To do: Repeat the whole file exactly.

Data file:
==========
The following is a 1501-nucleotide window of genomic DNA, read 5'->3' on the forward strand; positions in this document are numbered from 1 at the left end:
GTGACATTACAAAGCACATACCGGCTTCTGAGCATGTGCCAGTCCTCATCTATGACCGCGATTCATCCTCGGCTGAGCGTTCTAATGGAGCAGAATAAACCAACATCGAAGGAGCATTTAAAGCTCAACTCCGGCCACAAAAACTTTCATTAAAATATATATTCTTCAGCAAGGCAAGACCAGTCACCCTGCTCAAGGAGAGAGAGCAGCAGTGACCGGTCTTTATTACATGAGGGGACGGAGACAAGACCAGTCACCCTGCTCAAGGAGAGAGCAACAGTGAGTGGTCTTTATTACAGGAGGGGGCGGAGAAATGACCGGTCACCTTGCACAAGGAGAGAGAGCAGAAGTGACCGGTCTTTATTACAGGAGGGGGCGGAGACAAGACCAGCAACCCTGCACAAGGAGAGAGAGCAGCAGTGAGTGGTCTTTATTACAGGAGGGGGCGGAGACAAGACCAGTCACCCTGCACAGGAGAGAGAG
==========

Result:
The following is a 1501-nucleotide window of genomic DNA, read 5'->3' on the forward strand; positions in this document are numbered from 1 at the left end:
GTGACATTACAAAGCACATACCGGCTTCTGAGCATGTGCCAGTCCTCATCTATGACCGCGATTCATCCTCGGCTGAGCGTTCTAATGGAGCAGAATAAACCAACATCGAAGGAGCATTTAAAGCTCAACTCCGGCCACAAAAACTTTCATTAAAATATATATTCTTCAGCAAGGCAAGACCAGTCACCCTGCTCAAGGAGAGAGAGCAGCAGTGACCGGTCTTTATTACATGAGGGGACGGAGACAAGACCAGTCACCCTGCTCAAGGAGAGAGCAACAGTGAGTGGTCTTTATTACAGGAGGGGGCGGAGAAATGACCGGTCACCTTGCACAAGGAGAGAGAGCAGAAGTGACCGGTCTTTATTACAGGAGGGGGCGGAGACAAGACCAGCAACCCTGCACAAGGAGAGAGAGCAGCAGTGAGTGGTCTTTATTACAGGAGGGGGCGGAGACAAGACCAGTCACCCTGCACAGGAGAGAGAG